Wasps In Spring?

03/10/2015


Bees & Wasps   

It is never fun to be stung by a wasp. This hairless cousin of the bee has a sting that can make a grown man cry. A tough grown man. Yes, uncle Jim, I'm looking at you. The sting from a wasp can even develop into something more serious for people who have an allergic reaction to these stings. It is always good to get nests removed when you see them on your property, except in spring, and under certain conditions. Here's what you need to know.

In fall, queen wasps mate and seek out a place to overwinter. They will crawl into a knot hole of a tree, burrow into a soil cavity, slip under a leaf litter or tree bark, wiggle into a rotted log, and sometimes squeeze into a house--maybe even your house. The rest of the colony dies. Yes. Every last one of them. So, if you come across a wasp hive outside of your Montgomery County home, on an eave of the garage or under the roofline of your shed, you're safe to knock it down with a broom. There is very little chance that any wasps are alive in there. Even perennial species don't colonize old nests.

The real danger to watch out for in spring is when overwintering queens look for a place to build their nest. If you don't have year round home pest control, here are a few things you can do to protect yourself from getting a nest under your eaves, porch, deck, outbuildings, or inside your walls and attic spaces.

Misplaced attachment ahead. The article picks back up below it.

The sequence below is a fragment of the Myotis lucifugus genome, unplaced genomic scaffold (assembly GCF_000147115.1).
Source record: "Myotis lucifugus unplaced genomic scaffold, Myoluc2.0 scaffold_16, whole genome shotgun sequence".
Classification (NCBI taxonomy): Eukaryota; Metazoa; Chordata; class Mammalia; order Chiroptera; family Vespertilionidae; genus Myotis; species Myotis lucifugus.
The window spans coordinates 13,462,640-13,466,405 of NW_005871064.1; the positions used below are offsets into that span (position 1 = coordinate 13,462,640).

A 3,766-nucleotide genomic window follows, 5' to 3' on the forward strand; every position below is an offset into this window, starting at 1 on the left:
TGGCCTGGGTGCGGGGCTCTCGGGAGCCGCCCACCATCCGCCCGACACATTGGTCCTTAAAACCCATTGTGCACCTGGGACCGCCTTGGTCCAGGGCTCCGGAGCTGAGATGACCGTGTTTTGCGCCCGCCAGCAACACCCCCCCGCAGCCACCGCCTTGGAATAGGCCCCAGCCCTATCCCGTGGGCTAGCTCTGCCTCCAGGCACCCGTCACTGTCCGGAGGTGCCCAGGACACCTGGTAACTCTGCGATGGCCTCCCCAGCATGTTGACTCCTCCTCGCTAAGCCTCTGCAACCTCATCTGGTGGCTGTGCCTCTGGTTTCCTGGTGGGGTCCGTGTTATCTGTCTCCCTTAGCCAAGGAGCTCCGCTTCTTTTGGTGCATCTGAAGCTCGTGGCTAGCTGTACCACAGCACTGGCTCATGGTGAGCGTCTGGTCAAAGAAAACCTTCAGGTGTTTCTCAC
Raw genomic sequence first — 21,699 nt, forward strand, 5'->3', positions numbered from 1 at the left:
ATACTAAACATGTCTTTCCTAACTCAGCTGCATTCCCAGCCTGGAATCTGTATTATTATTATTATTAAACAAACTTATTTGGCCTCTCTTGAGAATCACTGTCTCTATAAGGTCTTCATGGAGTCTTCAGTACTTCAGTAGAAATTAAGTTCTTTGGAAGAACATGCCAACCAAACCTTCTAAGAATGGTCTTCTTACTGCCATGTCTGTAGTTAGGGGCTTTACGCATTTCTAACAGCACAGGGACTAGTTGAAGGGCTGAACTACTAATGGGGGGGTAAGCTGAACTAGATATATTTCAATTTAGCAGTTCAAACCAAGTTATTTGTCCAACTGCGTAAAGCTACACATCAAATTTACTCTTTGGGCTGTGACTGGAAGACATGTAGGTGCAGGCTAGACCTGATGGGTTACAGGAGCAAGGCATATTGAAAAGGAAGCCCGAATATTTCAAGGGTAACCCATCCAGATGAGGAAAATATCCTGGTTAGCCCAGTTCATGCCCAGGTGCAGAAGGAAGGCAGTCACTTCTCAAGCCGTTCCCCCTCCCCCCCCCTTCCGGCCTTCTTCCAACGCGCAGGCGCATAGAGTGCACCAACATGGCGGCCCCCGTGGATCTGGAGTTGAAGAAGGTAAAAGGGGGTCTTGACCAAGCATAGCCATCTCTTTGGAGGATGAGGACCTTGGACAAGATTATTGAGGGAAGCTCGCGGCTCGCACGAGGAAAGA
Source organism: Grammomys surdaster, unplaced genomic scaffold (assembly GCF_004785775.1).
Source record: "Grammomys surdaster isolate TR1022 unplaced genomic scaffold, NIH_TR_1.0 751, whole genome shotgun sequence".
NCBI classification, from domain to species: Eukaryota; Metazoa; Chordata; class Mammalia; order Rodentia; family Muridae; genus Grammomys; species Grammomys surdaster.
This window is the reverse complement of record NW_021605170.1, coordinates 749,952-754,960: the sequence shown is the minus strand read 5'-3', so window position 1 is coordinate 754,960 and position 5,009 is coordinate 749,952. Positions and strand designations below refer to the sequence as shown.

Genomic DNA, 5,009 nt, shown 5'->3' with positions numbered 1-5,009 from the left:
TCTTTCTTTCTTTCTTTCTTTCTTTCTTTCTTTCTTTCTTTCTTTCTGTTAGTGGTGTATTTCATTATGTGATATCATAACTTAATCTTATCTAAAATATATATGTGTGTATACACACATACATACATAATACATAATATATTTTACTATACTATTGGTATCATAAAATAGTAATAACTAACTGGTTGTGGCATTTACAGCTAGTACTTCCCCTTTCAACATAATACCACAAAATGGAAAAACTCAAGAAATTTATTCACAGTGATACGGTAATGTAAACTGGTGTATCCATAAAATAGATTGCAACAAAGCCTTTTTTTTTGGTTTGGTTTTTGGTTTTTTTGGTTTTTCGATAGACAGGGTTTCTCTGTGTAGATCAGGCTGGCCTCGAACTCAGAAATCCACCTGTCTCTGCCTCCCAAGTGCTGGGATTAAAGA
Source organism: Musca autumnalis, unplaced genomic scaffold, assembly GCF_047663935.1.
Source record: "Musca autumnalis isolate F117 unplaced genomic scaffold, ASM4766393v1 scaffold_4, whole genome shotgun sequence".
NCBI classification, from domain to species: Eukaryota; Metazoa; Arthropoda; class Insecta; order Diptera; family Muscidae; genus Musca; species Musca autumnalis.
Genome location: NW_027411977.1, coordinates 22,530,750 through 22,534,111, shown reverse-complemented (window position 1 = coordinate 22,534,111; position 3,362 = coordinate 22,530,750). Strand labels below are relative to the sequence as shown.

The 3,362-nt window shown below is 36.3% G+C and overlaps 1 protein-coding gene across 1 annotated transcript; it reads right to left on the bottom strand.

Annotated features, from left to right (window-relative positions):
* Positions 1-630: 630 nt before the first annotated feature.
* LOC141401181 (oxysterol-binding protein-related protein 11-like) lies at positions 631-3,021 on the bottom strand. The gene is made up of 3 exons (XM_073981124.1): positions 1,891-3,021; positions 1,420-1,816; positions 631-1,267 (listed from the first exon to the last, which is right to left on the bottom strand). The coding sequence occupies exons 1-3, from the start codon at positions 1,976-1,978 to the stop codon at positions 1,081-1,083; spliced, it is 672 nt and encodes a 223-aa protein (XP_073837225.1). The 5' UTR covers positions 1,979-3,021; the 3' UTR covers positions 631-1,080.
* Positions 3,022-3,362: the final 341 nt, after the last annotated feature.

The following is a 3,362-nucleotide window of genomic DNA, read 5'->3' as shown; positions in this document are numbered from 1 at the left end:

• Inspect your property in early spring and consider the places that a wasp queen would find inviting.

  • Use a caulking gun to fill in cracks and openings in your garage, shed, and exterior house walls, to prevent these queens from finding an entry point.

  • If you have any rodent burrows on your property, fill them with soil. Queens will not dig to get in there.

  • Check all the screens on your house and make sure there are no holes.

  • Applying wire screen to seal off access to the under part of your porch or deck is a great idea for more than just preventing wasps.

  • If you find a queen in the earlier stage of beginning her nest, swat her with a fly swatter, and that is the end of her colony.

The best way to protect your home and family from wasps and a host of other harmful pests is to have a pest management company do scheduled visits and guide you in making your yard uninviting to pests. Stop those wasp queens before they build, and your summer can be about having cookouts and lounging in the yard, instead of treating wasp stings. It is worth every penny.






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